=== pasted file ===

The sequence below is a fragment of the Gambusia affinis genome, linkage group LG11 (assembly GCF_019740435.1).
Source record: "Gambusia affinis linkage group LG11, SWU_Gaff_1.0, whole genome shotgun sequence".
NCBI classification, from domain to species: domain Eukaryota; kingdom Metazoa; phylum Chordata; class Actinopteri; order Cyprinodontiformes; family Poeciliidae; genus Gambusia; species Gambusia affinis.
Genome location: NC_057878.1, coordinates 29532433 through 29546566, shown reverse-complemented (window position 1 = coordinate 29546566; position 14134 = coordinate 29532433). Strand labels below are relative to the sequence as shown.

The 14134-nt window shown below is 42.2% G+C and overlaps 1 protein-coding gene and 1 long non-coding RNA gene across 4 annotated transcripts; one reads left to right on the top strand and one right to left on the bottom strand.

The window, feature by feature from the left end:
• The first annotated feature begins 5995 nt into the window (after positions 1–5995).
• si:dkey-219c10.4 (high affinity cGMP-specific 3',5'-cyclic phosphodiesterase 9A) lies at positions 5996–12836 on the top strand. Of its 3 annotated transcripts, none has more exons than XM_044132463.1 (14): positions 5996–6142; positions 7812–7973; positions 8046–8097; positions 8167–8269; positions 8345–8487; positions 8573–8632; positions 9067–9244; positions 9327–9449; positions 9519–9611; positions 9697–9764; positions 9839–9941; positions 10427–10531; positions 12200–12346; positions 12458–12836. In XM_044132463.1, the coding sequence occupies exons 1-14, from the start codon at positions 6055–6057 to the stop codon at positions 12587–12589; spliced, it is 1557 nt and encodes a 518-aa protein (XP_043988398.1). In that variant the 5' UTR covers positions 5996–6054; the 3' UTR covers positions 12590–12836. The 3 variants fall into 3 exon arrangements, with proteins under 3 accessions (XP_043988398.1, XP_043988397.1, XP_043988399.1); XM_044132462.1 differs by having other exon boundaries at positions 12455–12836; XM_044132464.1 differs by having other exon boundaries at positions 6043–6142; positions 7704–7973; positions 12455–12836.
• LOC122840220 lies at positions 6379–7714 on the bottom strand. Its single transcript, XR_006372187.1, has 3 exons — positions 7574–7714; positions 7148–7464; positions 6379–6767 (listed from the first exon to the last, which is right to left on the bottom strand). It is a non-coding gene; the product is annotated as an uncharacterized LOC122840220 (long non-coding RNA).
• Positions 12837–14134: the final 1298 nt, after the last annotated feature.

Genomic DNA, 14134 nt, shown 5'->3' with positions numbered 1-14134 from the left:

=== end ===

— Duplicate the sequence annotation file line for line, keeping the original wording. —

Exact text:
The sequence below is a fragment of the Gambusia affinis genome, linkage group LG11 (assembly GCF_019740435.1).
Source record: "Gambusia affinis linkage group LG11, SWU_Gaff_1.0, whole genome shotgun sequence".
NCBI classification, from domain to species: domain Eukaryota; kingdom Metazoa; phylum Chordata; class Actinopteri; order Cyprinodontiformes; family Poeciliidae; genus Gambusia; species Gambusia affinis.
Genome location: NC_057878.1, coordinates 29532433 through 29546566, shown reverse-complemented (window position 1 = coordinate 29546566; position 14134 = coordinate 29532433). Strand labels below are relative to the sequence as shown.

The 14134-nt window shown below is 42.2% G+C and overlaps 1 protein-coding gene and 1 long non-coding RNA gene across 4 annotated transcripts; one reads left to right on the top strand and one right to left on the bottom strand.

The window, feature by feature from the left end:
• The first annotated feature begins 5995 nt into the window (after positions 1–5995).
• si:dkey-219c10.4 (high affinity cGMP-specific 3',5'-cyclic phosphodiesterase 9A) lies at positions 5996–12836 on the top strand. Of its 3 annotated transcripts, none has more exons than XM_044132463.1 (14): positions 5996–6142; positions 7812–7973; positions 8046–8097; positions 8167–8269; positions 8345–8487; positions 8573–8632; positions 9067–9244; positions 9327–9449; positions 9519–9611; positions 9697–9764; positions 9839–9941; positions 10427–10531; positions 12200–12346; positions 12458–12836. In XM_044132463.1, the coding sequence occupies exons 1-14, from the start codon at positions 6055–6057 to the stop codon at positions 12587–12589; spliced, it is 1557 nt and encodes a 518-aa protein (XP_043988398.1). In that variant the 5' UTR covers positions 5996–6054; the 3' UTR covers positions 12590–12836. The 3 variants fall into 3 exon arrangements, with proteins under 3 accessions (XP_043988398.1, XP_043988397.1, XP_043988399.1); XM_044132462.1 differs by having other exon boundaries at positions 12455–12836; XM_044132464.1 differs by having other exon boundaries at positions 6043–6142; positions 7704–7973; positions 12455–12836.
• LOC122840220 lies at positions 6379–7714 on the bottom strand. Its single transcript, XR_006372187.1, has 3 exons — positions 7574–7714; positions 7148–7464; positions 6379–6767 (listed from the first exon to the last, which is right to left on the bottom strand). It is a non-coding gene; the product is annotated as an uncharacterized LOC122840220 (long non-coding RNA).
• Positions 12837–14134: the final 1298 nt, after the last annotated feature.

Genomic DNA, 14134 nt, shown 5'->3' with positions numbered 1-14134 from the left: